If you managed to find a keyword that only has a few competition, you can easily snag the top spot and make some sales. 

Transactional Keywords

When you want to buy a product, what will you type on the search engines? As for me, I usually type in the whole name of the product. If that’s not enough, I would then go and append the words ‘buy’ or ‘for sale’ to my keywords to find some online stores.

It may be best to include these keywords in specific product pages. Once you have your keywords, you just need to feed them to Google Keyword Planner and it will automatically show the search volume and competition level of the keyword.

NOTE: the numbers are no longer as specific as before. Even the competition level is only tagged as low, medium or high. So it may be better to use tools like Ahrefs instead. 

That’s it for keywords. Next, let’s look at trends.

Strategy #2: Trend Research

Trend research is the brother of keyword research. Without it, keyword research can have some inaccurate results. 

Why inaccurate?

Well, think about it this way. Let’s say that you have just finished your keyword research. You were able to find this amazing keyword that has a huge search volume and really low competition. It’s a jackpot, right?

Well, that depends.

If the search is only for a particular time, then it cannot be considered a jackpot. That will only give you a huge surge of traffic that will just drop afterwards. How will you know if the search volume will drop? 

Trends.

Trends show you the search volume for a particular keyword over time. A good tool for this is Google Trends. It shows you the historical data for a particular keyword as well as give you a forecast and update on rising search terms. 

So don’t get too excited with your keywords. Get in the habit of doing trend analysis before using them. You’ll thank me for it.  

Strategy #3: Onpage Research

Next, you’ll also need to look at the facets of your website for onpage research. Even though onpage optimization is no longer as important as it used to be, it still helps in assisting the search engines understand your website.

The result?

You’ll get a higher chance of getting ranked higher for your target keywords. Here are some things to look out for.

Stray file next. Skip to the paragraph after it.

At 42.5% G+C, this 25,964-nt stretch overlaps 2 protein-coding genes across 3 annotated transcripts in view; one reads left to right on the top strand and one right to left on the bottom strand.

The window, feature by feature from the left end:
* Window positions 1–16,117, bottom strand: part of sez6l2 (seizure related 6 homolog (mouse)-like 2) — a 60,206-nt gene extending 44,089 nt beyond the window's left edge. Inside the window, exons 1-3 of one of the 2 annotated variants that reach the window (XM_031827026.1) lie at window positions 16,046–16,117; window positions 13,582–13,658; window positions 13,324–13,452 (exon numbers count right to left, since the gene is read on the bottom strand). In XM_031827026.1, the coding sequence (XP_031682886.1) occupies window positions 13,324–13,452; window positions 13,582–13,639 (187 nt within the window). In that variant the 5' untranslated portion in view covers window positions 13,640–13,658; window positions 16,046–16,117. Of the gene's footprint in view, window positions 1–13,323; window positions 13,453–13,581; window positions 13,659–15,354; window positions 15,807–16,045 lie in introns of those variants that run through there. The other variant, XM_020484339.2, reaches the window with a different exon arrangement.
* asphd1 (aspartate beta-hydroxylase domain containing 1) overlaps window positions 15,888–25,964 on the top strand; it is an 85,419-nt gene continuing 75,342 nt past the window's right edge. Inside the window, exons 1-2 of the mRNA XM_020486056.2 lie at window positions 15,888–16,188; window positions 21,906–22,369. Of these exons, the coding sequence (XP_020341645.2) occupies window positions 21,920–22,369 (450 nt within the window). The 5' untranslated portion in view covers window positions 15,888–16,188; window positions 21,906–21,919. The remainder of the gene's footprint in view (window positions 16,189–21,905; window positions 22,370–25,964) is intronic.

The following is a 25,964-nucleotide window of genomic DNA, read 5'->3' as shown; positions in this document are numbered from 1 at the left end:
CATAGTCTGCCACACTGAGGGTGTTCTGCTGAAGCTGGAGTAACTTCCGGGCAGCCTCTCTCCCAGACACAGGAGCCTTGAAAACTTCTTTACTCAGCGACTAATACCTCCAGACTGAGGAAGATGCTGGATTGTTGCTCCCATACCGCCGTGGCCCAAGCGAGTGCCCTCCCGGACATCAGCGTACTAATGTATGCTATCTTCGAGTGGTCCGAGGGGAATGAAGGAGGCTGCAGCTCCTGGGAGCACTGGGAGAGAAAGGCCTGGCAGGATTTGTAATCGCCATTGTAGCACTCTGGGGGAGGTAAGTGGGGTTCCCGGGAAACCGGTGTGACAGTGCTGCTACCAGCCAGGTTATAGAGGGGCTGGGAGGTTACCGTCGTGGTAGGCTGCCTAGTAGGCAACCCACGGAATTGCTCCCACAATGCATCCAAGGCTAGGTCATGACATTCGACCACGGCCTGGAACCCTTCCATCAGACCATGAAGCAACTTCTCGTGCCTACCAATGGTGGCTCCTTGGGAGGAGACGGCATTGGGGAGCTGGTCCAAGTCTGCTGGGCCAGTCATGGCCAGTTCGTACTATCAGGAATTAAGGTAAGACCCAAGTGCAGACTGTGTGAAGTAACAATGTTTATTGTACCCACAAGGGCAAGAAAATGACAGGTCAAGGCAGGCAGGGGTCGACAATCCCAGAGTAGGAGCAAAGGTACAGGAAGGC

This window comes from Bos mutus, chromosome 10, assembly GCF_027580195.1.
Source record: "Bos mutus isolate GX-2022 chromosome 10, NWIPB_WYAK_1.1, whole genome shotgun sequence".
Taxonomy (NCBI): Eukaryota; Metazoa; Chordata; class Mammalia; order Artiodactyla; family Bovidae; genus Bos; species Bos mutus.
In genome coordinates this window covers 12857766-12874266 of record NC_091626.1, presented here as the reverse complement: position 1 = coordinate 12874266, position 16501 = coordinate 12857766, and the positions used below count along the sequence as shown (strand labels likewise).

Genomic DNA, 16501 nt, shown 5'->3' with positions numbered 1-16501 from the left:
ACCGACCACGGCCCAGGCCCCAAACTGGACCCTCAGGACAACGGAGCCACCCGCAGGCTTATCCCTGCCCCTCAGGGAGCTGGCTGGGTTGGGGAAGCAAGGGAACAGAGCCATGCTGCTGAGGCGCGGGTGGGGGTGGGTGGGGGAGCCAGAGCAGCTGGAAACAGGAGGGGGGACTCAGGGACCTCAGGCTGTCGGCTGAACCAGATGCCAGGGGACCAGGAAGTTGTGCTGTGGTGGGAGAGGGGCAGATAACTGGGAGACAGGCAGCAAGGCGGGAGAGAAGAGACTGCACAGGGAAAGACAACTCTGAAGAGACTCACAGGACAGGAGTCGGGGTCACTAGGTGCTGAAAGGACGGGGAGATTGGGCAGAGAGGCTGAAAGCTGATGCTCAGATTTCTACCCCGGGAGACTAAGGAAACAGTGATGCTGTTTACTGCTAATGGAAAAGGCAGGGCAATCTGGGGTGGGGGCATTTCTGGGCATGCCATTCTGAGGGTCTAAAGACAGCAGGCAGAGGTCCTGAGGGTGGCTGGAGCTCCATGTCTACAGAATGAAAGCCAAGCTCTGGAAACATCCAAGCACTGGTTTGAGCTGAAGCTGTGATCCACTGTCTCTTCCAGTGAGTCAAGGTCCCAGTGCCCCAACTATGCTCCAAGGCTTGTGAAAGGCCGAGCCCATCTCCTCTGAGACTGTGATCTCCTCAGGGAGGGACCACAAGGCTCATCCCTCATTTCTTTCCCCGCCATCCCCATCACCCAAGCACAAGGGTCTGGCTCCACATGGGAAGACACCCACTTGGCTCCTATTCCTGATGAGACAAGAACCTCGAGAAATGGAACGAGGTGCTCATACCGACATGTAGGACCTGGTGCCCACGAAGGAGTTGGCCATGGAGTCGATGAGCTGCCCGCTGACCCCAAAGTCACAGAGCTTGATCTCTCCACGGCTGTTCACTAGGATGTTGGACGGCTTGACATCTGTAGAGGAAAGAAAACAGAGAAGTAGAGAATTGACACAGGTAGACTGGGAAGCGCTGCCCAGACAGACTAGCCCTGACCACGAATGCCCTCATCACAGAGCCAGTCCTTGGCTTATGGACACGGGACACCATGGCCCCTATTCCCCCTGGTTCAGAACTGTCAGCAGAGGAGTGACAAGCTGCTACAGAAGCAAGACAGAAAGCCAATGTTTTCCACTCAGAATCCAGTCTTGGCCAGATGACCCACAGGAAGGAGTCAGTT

URLs 

It is important to include the keyword not just in the content and title tags but also in the actual URL. This can actually help in rankings. But it is important to keep it short (3-word keywords max) or it will get cut in the search engines.

Think about it.

Would you like your URL to look like this?

Or like this

I don’t know about you but I am all for pretty URLs. If you are using WordPress, be sure to set permalinks to ‘postname’.  You can do this by visiting Settings > Permalinks

Then, choose ‘Post Name’. 

This will make your URLs look prettier. 

Page Titles

Also, don’t forget to include your keywords in your Page Title. This may also contribute to the clicks that you may get for this will also be displayed on the search engine result. Look at this and you’ll see what I mean.

As you can see, the title is the first thing that searchers will see. So it is very important to strive for balance between including your target keywords and getting the searchers to click on your page. 

NOTE: Title tags have a 70-character limit on Google. Anything over that will get cut off. 

Meta Descriptions 

Let’s go back to the search result I have shown you earlier. More than the title, have you noticed the description

As you can see, the title is not the only thing displayed on the search engines. There is also a short description. This is the Meta Description.

You should include your keyword here so that people who’ll see your site on the search engines will instantly understand your page. Like the title, this part also has a limit. You must keep the description under 156 characters or it will get cut. 

Canonical Tags 

It is quite common for eCommerce websites to have duplicate pages across its own website. Canonical tags prevents you from being penalized. Here’s an example of a canonical tag.